Jun presented A Field Guide to Fascism: Conservative Politics in the Age of Trump on March 9, proposing the question “to what extent has fascism infiltrated our most powerful and political institutions, chief among them the presidency,” suggesting that President Trump and his administration are mirroring some of the same political ideologies as past fascist governments like Nazi Germany. Jun isn’t suggesting that President Trump wants to commit mass genocide, but that President Trump and his administration share some similarities with the Nazi party such as rampant sexism, control of the mass media, obsession with national security, religion and government intertwine, corporate power protected, labor power suppressed, disdain for intellectuals and the arts, obsession with crime and punishment, rampant cronyism, corruption, and fraudulent elections. 

Some have argued against labeling the president a fascist, stating that he and his administration have only adopted some, not all, of the fascist ideologies. President Trump and his administration have moved to completely dissolve federal programs that support the arts, including the Corporation for Public Broadcasting.

The tension between supporting and condemning President Trump and his administration is apparent at MSU, where rallies have been performed to speak against some of the actions taken by President Trump, and when there is a rally, there is almost always an opposition, a few students who outwardly support President Trump and his administration’s movements while students speak out against them.

Nathan Jun during his talk, “A Field Guide to Fascism: Conservative Politics in the Age of Trump” March 9 at Clark Student Center. Photo by Timothy Jones.

Some students are shocked by the opposition and the amount of people on campus taking sides with President Trump.

“I’ve seen several MSU students make really negative posts on social media, criticizing and trying to discredit campus protesters,” Root said. “I’m consistently shocked by the number of people, especially young people, who are not only ok with, but supportive of an administration that blatantly continues to give misinformation and ‘alternative facts’ to the people it claims to serve.”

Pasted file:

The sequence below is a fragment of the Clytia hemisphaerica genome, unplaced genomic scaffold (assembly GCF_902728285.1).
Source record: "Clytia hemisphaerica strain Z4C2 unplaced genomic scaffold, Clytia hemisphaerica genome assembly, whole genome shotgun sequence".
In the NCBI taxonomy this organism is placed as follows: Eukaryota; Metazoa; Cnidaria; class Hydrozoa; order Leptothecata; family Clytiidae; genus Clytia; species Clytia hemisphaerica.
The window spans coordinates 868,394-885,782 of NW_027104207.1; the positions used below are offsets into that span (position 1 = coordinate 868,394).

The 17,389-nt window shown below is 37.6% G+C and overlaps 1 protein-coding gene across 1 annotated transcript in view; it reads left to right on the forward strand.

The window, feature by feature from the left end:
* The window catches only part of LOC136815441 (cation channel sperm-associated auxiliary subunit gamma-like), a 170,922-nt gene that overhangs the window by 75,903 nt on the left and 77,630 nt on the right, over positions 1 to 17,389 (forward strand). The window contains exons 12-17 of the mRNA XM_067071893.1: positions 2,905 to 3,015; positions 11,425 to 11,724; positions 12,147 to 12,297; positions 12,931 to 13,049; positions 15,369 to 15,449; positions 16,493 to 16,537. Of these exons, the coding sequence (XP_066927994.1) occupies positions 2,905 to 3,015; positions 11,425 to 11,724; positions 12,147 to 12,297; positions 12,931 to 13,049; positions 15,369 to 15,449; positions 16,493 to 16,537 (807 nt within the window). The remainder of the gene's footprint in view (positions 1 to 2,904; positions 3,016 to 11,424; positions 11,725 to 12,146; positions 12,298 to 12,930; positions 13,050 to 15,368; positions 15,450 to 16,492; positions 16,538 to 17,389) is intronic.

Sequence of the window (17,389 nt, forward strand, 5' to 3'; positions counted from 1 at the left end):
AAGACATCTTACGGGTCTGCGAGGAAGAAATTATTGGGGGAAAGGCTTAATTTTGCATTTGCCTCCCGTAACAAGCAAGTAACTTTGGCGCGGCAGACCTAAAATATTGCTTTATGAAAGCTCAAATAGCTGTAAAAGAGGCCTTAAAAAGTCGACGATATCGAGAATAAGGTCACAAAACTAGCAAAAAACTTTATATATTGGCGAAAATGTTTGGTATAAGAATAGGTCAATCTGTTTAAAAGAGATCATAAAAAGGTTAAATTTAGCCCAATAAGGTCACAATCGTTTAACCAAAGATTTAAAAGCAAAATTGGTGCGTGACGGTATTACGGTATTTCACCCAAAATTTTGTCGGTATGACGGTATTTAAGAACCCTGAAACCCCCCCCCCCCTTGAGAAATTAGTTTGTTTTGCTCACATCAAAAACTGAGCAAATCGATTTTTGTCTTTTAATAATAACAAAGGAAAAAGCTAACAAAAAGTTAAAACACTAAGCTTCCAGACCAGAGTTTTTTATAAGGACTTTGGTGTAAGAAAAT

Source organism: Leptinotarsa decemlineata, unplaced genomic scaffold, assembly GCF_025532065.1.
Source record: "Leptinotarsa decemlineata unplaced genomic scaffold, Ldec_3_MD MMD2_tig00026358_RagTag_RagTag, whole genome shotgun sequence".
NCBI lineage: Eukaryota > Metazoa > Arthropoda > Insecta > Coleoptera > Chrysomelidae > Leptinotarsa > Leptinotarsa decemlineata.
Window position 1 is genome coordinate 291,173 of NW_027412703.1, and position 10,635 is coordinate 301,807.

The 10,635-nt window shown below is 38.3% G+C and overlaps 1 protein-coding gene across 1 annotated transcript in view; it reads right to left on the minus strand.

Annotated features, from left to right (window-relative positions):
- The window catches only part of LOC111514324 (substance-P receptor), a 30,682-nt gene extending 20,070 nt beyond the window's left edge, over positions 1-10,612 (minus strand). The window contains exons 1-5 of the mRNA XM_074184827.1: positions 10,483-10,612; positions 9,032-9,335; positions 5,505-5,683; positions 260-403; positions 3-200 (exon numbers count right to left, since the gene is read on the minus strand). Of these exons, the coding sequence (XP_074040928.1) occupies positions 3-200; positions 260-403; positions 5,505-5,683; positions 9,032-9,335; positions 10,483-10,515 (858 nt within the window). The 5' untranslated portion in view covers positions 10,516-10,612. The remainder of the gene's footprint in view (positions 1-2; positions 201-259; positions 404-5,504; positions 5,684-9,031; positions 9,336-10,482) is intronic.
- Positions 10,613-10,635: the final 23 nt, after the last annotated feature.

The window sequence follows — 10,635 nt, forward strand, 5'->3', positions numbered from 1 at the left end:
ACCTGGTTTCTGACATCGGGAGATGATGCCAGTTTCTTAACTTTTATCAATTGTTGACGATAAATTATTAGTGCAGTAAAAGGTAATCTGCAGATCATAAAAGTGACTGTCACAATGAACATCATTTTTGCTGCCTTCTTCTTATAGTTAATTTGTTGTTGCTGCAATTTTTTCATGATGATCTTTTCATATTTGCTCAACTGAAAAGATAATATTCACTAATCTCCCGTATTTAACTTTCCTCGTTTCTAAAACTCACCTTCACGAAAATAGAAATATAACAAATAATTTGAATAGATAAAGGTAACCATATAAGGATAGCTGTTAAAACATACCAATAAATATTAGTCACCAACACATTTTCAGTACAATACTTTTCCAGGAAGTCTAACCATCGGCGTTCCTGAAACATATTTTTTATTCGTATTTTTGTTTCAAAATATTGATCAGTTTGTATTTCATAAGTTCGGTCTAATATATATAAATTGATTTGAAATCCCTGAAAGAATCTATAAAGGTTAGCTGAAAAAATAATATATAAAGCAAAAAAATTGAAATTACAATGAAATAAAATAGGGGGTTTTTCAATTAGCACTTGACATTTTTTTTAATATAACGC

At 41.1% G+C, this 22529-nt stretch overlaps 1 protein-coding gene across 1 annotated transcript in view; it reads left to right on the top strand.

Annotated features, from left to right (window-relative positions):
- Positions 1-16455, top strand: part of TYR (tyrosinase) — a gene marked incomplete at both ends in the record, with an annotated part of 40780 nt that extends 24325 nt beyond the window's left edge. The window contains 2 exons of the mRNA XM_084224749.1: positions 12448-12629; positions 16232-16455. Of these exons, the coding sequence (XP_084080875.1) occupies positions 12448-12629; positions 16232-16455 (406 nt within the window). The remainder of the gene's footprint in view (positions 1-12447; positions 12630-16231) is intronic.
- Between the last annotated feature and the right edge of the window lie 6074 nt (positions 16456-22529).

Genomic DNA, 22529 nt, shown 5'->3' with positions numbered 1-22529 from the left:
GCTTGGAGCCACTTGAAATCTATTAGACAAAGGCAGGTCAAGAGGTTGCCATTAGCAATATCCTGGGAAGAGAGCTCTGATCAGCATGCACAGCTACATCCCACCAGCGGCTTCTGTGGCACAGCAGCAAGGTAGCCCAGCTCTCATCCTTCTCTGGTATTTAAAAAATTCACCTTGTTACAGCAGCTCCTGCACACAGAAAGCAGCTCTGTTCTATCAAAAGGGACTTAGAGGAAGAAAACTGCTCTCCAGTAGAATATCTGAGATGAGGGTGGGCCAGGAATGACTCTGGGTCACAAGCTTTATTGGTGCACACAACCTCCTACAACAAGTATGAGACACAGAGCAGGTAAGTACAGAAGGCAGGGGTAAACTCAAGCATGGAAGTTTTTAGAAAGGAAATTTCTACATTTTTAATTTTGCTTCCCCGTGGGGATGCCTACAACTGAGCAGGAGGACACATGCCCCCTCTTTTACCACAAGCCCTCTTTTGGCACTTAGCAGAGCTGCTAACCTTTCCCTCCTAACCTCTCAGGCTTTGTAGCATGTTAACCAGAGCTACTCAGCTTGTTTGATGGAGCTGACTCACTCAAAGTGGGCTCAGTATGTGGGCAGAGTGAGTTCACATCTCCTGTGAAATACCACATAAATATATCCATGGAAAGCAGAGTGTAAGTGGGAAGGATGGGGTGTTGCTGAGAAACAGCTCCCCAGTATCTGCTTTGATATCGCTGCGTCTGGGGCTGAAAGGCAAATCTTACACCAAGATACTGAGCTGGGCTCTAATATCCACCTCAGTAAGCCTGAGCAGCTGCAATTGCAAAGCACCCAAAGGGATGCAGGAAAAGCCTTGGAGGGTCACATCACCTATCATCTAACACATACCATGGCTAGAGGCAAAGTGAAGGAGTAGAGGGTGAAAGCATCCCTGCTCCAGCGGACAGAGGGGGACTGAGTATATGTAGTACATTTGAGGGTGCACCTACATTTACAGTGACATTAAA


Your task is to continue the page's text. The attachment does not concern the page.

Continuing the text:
Those who support fascism are coming out in support of the president.

“Fascism is alive in the United States,” Jun said.

Some students worry that these supporters include students at MSU, who will have a negative impacts on the lives of other students.

The feeling is mutual among several other students, including Khan, who believes that fascist beliefs on campus negatively effect the lives of students and their experience at MSU.

“I think it does have a negative effect on the student’s experience,” Khan said. “As a diverse and international campus, many of these students are most likely not feeling as safe as they would have before this ideology [fascism] started being more widely accepted.”

In a time when communities, including MSU and Wichita Falls, are becoming more diverse, students believe there is no room for oppressive beliefs.

“Fascism doesn’t have a place in society or on campus whatsoever,” Khan said. “It’s unfortunate that this even still has to be discussed in 2017, but again, as a society and a campus that is becoming more diverse there shouldn’t be room for ideologies that dehumanize certain groups of people. There is definitely room for discussion on all topics but not when it comes to the human rights of all people.”